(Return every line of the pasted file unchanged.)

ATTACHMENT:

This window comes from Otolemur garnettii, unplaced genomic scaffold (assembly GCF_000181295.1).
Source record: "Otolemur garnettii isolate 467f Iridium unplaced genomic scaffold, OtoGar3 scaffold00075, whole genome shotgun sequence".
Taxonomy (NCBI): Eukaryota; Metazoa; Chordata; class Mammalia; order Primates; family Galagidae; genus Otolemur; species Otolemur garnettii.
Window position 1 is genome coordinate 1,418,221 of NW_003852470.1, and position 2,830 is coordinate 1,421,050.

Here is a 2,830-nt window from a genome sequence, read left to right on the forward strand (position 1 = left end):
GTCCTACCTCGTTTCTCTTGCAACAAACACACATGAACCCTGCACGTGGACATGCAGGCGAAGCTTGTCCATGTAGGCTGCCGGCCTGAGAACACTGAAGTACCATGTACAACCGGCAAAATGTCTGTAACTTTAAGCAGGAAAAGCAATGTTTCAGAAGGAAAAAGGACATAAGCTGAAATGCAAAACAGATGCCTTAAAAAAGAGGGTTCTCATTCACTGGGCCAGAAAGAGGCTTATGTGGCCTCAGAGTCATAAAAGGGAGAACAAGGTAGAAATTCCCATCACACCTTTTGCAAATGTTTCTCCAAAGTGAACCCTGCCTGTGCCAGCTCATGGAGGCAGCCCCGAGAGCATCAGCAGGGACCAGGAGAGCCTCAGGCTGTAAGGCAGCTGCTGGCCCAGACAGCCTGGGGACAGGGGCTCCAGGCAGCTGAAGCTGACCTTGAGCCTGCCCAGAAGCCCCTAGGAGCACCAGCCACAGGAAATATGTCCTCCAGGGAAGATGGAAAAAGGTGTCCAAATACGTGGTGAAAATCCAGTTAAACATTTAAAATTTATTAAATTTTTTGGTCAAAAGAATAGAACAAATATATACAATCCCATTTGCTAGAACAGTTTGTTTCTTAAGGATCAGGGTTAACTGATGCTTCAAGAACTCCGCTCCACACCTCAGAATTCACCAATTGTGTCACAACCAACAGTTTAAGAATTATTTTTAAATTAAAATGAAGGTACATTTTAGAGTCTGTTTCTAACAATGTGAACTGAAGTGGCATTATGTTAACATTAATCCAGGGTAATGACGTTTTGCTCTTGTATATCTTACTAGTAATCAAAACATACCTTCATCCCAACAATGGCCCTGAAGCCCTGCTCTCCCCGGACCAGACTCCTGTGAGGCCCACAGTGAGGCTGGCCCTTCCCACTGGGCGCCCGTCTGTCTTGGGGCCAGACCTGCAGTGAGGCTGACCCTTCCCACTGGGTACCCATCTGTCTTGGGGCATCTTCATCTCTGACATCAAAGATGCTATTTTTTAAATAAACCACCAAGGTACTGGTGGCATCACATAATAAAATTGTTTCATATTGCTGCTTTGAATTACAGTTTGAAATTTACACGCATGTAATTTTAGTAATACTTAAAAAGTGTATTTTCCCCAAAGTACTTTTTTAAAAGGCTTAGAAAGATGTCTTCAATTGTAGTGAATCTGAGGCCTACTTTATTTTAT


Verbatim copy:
This window comes from Otolemur garnettii, unplaced genomic scaffold (assembly GCF_000181295.1).
Source record: "Otolemur garnettii isolate 467f Iridium unplaced genomic scaffold, OtoGar3 scaffold00075, whole genome shotgun sequence".
Taxonomy (NCBI): Eukaryota; Metazoa; Chordata; class Mammalia; order Primates; family Galagidae; genus Otolemur; species Otolemur garnettii.
Window position 1 is genome coordinate 1,418,221 of NW_003852470.1, and position 2,830 is coordinate 1,421,050.

Here is a 2,830-nt window from a genome sequence, read left to right on the forward strand (position 1 = left end):
GTCCTACCTCGTTTCTCTTGCAACAAACACACATGAACCCTGCACGTGGACATGCAGGCGAAGCTTGTCCATGTAGGCTGCCGGCCTGAGAACACTGAAGTACCATGTACAACCGGCAAAATGTCTGTAACTTTAAGCAGGAAAAGCAATGTTTCAGAAGGAAAAAGGACATAAGCTGAAATGCAAAACAGATGCCTTAAAAAAGAGGGTTCTCATTCACTGGGCCAGAAAGAGGCTTATGTGGCCTCAGAGTCATAAAAGGGAGAACAAGGTAGAAATTCCCATCACACCTTTTGCAAATGTTTCTCCAAAGTGAACCCTGCCTGTGCCAGCTCATGGAGGCAGCCCCGAGAGCATCAGCAGGGACCAGGAGAGCCTCAGGCTGTAAGGCAGCTGCTGGCCCAGACAGCCTGGGGACAGGGGCTCCAGGCAGCTGAAGCTGACCTTGAGCCTGCCCAGAAGCCCCTAGGAGCACCAGCCACAGGAAATATGTCCTCCAGGGAAGATGGAAAAAGGTGTCCAAATACGTGGTGAAAATCCAGTTAAACATTTAAAATTTATTAAATTTTTTGGTCAAAAGAATAGAACAAATATATACAATCCCATTTGCTAGAACAGTTTGTTTCTTAAGGATCAGGGTTAACTGATGCTTCAAGAACTCCGCTCCACACCTCAGAATTCACCAATTGTGTCACAACCAACAGTTTAAGAATTATTTTTAAATTAAAATGAAGGTACATTTTAGAGTCTGTTTCTAACAATGTGAACTGAAGTGGCATTATGTTAACATTAATCCAGGGTAATGACGTTTTGCTCTTGTATATCTTACTAGTAATCAAAACATACCTTCATCCCAACAATGGCCCTGAAGCCCTGCTCTCCCCGGACCAGACTCCTGTGAGGCCCACAGTGAGGCTGGCCCTTCCCACTGGGCGCCCGTCTGTCTTGGGGCCAGACCTGCAGTGAGGCTGACCCTTCCCACTGGGTACCCATCTGTCTTGGGGCATCTTCATCTCTGACATCAAAGATGCTATTTTTTAAATAAACCACCAAGGTACTGGTGGCATCACATAATAAAATTGTTTCATATTGCTGCTTTGAATTACAGTTTGAAATTTACACGCATGTAATTTTAGTAATACTTAAAAAGTGTATTTTCCCCAAAGTACTTTTTTAAAAGGCTTAGAAAGATGTCTTCAATTGTAGTGAATCTGAGGCCTACTTTATTTTAT